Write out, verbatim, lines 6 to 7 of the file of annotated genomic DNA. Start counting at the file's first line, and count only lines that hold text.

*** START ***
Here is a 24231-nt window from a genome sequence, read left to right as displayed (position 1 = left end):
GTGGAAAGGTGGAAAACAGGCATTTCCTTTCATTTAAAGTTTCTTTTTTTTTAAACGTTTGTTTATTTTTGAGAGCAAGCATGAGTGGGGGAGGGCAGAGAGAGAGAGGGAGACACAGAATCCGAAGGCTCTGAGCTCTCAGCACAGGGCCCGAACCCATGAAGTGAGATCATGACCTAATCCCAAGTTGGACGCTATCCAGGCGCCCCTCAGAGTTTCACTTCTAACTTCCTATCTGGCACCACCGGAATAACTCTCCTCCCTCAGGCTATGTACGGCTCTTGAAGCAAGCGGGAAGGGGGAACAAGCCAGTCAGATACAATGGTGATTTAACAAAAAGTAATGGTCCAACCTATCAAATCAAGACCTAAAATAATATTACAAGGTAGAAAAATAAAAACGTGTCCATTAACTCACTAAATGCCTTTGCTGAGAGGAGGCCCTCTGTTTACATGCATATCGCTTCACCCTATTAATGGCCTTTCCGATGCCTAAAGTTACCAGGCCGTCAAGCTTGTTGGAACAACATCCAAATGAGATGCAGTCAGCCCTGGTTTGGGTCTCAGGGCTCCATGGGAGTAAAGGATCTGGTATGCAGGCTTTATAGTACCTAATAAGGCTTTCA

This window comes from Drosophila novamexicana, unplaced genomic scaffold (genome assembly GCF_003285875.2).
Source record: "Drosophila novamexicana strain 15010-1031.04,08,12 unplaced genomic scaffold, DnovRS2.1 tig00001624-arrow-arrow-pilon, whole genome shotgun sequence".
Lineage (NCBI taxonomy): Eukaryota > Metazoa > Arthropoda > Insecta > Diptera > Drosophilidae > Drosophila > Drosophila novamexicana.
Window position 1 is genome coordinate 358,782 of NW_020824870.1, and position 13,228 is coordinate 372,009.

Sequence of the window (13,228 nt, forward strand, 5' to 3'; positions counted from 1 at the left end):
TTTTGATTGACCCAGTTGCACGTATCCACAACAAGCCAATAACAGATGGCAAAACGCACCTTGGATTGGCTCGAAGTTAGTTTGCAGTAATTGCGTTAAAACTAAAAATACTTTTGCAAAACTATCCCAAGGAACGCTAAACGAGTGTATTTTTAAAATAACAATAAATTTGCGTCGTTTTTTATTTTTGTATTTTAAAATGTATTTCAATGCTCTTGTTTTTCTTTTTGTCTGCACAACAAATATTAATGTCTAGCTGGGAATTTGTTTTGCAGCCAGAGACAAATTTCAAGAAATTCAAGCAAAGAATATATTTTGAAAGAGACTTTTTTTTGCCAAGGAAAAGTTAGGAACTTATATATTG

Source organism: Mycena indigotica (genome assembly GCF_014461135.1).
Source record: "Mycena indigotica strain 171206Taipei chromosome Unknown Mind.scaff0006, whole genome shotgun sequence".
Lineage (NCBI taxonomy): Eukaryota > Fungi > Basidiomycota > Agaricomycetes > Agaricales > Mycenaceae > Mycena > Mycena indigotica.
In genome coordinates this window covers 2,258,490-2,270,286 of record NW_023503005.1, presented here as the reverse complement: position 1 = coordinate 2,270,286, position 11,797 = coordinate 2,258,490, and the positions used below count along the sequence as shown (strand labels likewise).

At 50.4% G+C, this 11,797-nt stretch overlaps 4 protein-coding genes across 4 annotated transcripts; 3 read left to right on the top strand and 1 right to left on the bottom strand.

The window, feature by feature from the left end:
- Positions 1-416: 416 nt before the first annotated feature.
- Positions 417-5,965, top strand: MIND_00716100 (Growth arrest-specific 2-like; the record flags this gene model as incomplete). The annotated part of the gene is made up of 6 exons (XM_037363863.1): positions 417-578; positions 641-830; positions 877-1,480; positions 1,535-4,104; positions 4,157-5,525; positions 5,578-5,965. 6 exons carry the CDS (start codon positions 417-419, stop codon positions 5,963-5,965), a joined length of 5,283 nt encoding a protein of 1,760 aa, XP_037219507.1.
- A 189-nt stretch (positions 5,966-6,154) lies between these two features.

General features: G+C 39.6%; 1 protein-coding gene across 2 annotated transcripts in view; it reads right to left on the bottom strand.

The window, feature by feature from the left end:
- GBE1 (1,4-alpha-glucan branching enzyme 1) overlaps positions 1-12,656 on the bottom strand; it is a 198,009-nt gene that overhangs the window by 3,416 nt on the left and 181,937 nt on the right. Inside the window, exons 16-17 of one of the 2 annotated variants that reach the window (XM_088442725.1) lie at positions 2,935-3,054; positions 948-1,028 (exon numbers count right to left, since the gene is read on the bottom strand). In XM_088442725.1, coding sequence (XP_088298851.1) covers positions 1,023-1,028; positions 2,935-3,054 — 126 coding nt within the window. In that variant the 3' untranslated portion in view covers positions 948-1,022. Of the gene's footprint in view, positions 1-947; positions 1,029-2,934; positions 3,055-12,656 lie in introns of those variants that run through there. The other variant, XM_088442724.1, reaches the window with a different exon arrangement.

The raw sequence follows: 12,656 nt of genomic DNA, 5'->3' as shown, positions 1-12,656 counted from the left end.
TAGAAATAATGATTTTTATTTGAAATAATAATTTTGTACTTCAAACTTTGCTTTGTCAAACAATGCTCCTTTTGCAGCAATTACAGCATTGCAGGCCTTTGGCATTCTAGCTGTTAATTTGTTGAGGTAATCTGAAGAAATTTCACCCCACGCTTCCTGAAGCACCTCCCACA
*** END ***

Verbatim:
Window position 1 is genome coordinate 358,782 of NW_020824870.1, and position 13,228 is coordinate 372,009.

Sequence of the window (13,228 nt, forward strand, 5' to 3'; positions counted from 1 at the left end):